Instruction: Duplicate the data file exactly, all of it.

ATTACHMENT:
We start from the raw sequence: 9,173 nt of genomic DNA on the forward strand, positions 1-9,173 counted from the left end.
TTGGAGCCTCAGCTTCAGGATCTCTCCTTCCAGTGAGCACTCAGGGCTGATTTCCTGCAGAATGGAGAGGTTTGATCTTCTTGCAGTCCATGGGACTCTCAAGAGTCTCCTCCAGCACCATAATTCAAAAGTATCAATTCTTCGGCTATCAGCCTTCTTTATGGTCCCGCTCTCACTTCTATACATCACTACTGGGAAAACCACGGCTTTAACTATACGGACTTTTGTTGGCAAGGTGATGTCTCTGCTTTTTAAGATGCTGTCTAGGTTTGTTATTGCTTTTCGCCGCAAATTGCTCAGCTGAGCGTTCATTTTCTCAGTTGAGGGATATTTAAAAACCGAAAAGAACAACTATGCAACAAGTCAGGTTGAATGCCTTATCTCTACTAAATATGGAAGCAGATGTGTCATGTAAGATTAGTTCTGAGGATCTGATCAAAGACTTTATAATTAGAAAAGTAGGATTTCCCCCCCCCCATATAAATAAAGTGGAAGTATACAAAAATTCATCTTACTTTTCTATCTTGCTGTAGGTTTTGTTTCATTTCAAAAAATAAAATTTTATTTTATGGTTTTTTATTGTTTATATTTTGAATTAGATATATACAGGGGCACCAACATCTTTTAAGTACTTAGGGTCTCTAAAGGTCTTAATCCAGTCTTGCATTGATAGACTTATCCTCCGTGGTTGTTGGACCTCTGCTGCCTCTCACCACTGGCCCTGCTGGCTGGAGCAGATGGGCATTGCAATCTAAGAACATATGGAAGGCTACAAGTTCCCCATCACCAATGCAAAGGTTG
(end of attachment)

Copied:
We start from the raw sequence: 9,173 nt of genomic DNA on the forward strand, positions 1-9,173 counted from the left end.
TTGGAGCCTCAGCTTCAGGATCTCTCCTTCCAGTGAGCACTCAGGGCTGATTTCCTGCAGAATGGAGAGGTTTGATCTTCTTGCAGTCCATGGGACTCTCAAGAGTCTCCTCCAGCACCATAATTCAAAAGTATCAATTCTTCGGCTATCAGCCTTCTTTATGGTCCCGCTCTCACTTCTATACATCACTACTGGGAAAACCACGGCTTTAACTATACGGACTTTTGTTGGCAAGGTGATGTCTCTGCTTTTTAAGATGCTGTCTAGGTTTGTTATTGCTTTTCGCCGCAAATTGCTCAGCTGAGCGTTCATTTTCTCAGTTGAGGGATATTTAAAAACCGAAAAGAACAACTATGCAACAAGTCAGGTTGAATGCCTTATCTCTACTAAATATGGAAGCAGATGTGTCATGTAAGATTAGTTCTGAGGATCTGATCAAAGACTTTATAATTAGAAAAGTAGGATTTCCCCCCCCCCATATAAATAAAGTGGAAGTATACAAAAATTCATCTTACTTTTCTATCTTGCTGTAGGTTTTGTTTCATTTCAAAAAATAAAATTTTATTTTATGGTTTTTTATTGTTTATATTTTGAATTAGATATATACAGGGGCACCAACATCTTTTAAGTACTTAGGGTCTCTAAAGGTCTTAATCCAGTCTTGCATTGATAGACTTATCCTCCGTGGTTGTTGGACCTCTGCTGCCTCTCACCACTGGCCCTGCTGGCTGGAGCAGATGGGCATTGCAATCTAAGAACATATGGAAGGCTACAAGTTCCCCATCACCAATGCAAAGGTTG